Meatless Monday – Kale Pesto Pasta

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Kale Pesto? Sounds too healthy doesn’t it? Wait, don’t run away screaming. I know the Kale ‘fad’ has been around for a while but bear with me.   Pesto made with a dark leafy green like kale is surprisingly delicious and so easy.  This is a NO COOK sauce that can be thrown together in about five minutes (while the pasta is cooking) and dinner is on the table easily in less than 20 minutes (including the time it takes for the water to boil).   I also used non-traditional pistachios, which are a MUFA (Mono Unsaturated Fatty Acid) aka ‘good fat’ for a richer flavor.  I actually think I liked this pesto better than the traditional version – And the extra vitamins and minerals are an added bonus. This could be the way you get YOUR picky eaters to eat their greens…

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So we all know that Kale is King, since we are told ad nauseum, but why?  Kale is very high in nutrients and very low in calories, making it one of the most nutrient dense foods on the planet.  A single cup of raw kale contains 3 grams of protein and an alphabet list of vitamins and hard to get minerals:

  • Vitamin A: 206% of the RDA (from beta-carotene).
  • PistachiosVitamin K: 684% of the RDA.
  • Vitamin C: 134% of the RDA.
  • Vitamin B6: 9% of the RDA.
  • Manganese: 26% of the RDA.
  • Calcium: 9% of the RDA.
  • Copper: 10% of the RDA.
  • Potassium: 9% of the RDA.
  • Magnesium: 6% of the RDA.
  • Then it contains 3% or more of the RDA for Vitamin B1 (Thiamin), Vitamin B2 (Riboflavin), Vitamin B3 (Niacin), Iron and Phosphorus.

You get all of this and more for the low price of 33 calories and very little fat.  That, my friends, is why kale is deserving of the crown.  Furthermore, kale is actually pretty versatile.  It can be sliced into ribbons and eaten raw in salads, sauteed or added to pasta, soups and stews.  Or you can make this delicious Kale Pesto which is a sneaky smart way to get kale onto the dinner table.  BTW, Pistachios are no slouch either, adding protein, beneficial antioxidants, vitamins B and E, and a whole slew of minerals, including iron.

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I used baby kale from my garden but any dark leafy green would work well too, like spinach, mustard or collard greens.  Arugula would  made a nice, zesty pesto.  Since its uncooked, this sauce works best with young leafy greens. if you want to give it a try with larger, more mature leaves , I would recommend removing the stems and larger ribs and blanching them in boiling water for 45 seconds, then running them under cold water. Squeeze the water out with paper towels before processing to avoid a too watery sauce.

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I hate eating empty carbs so try to use whole grain pasta whenever possible.  Whole grain pastas have come a long way in the past few years, in response to demand for high quality healthful ingredients.  I like Tru Roots Ancient Grain Penne Pasta which is organic and gluten free, made with brown rice, quinoa, amaranth and corn.  It has a great texture (not gluey like so many others) and tastes like regular pasta.  It’s also available at Costco so I buy it in volume.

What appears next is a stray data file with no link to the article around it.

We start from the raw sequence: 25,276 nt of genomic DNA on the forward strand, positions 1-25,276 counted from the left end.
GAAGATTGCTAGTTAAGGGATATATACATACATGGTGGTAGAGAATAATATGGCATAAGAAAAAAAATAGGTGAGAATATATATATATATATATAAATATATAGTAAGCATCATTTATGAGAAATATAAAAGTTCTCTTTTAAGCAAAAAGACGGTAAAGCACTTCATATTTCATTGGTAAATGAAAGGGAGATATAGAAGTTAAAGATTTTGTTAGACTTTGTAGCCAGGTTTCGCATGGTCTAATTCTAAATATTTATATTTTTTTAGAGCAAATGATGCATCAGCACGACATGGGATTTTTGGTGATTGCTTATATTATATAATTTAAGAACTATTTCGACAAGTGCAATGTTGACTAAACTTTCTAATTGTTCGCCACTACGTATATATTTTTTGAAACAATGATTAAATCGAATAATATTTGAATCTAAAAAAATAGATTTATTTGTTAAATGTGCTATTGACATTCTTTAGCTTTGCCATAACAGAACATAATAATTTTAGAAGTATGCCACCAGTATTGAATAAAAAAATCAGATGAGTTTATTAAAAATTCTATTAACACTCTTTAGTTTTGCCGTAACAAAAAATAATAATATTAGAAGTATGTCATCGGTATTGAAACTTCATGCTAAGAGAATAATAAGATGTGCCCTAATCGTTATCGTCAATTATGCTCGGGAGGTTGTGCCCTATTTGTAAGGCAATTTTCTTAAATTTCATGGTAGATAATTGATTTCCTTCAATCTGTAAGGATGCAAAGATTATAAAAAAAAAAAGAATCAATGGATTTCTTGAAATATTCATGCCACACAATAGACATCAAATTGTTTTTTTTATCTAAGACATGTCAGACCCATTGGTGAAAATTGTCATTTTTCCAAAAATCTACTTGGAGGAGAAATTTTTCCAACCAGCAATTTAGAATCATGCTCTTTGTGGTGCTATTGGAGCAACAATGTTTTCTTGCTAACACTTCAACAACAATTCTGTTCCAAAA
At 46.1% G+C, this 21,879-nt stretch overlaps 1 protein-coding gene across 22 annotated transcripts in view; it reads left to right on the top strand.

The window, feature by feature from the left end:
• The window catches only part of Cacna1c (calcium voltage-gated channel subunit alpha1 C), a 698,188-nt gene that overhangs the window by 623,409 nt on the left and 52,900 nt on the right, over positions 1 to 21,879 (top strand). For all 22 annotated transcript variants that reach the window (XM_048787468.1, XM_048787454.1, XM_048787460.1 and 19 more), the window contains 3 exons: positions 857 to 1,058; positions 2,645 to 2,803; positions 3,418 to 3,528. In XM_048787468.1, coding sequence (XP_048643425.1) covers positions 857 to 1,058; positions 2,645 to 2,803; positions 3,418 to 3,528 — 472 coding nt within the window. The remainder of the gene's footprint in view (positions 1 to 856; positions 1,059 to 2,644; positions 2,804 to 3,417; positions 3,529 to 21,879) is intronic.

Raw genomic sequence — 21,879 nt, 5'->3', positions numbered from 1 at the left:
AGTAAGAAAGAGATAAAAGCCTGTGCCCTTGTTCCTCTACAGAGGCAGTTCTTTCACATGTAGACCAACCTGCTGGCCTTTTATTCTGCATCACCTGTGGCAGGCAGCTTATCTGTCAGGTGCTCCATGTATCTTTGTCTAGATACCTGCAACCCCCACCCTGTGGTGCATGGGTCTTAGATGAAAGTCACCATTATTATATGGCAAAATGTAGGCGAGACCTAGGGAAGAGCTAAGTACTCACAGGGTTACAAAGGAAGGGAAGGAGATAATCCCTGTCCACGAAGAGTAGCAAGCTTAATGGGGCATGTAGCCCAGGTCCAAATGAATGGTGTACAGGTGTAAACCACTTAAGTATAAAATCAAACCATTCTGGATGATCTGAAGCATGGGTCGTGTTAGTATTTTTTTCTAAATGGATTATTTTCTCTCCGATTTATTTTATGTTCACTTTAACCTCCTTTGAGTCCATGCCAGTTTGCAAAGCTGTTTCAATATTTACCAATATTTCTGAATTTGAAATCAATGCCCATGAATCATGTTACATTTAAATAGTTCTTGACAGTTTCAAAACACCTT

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TIPS: To further boost flavor and nutrition, try topping your pesto pasta with roasted butternut or summer squash which adds a creamy sweetness.  Just peel and cube squash, drizzle with olive oil, sprinkle with salt and pepper and roast at 450 degrees for about a half hour.  Let cool slightly and toss with pasta.  Yum!

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KALE PESTO PASTA

PASTA

3/4 lb penne, gemelli or fusilli pasta (preferably whole grain)
1 Tbsn olive oil
1 tsp salt
1 cup cooking water (reserve before draining)

PESTO

1 large bunch kale (about 3 cups roughly chopped leaves)
3 cloves garlic, peeled
1/2 cup pistachios (walnuts, cashews or pine nuts), toasted
1 cup olive oil
1 tsp lemon zest
1 tsp salt
1 cup grated parmesan

TOPPINGS (Optional)

Fresh basil, chopped or julienned
shredded or flaked parmesan
lemon zest

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  • Roughly chop the kale and place it in a food processor with the pistachios and garlic. Pulse until coarsely chopped.

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  • With the motor running, drizzle in the olive oil to form a smooth sauce.

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  • Add the salt, lemon zest and parmesan and pulse to combine.

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  • Pour the pesto into a large bowl and set aside.

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  • Bring a large pot of salted water to a boil. Cook the pasta for 8-10 minutes or until al dente. Scoop out a cup of pasta water and set aside. Drain the pasta.  Add the hot pasta to the bowl with pesto and  toss well to evenly coat.  Add some of the reserved cooking water if necessary.

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  •  Serve with fresh basil and more lemon zest and parmesan, if desired.  To make ahead or store, put in a container, cover the surface with a little more olive oil and keep in the refrigerator for a week, or freeze for up to a month.

 

Kale Pesto Pasta

  • Servings: 4-6
  • Difficulty: easy
  • Print

20150810_203337 

PASTA

3/4 lb penne, gemelli or fusilli pasta (preferably whole grain)
1 Tbsn olive oil
1 tsp salt
1 cup cooking water (reserve before draining)

PESTO

1 large bunch kale (about3 cups roughly chopped leaves)
3 cloves garlic, peeled
1/2 cup pistachios (walnut or pine nuts), toasted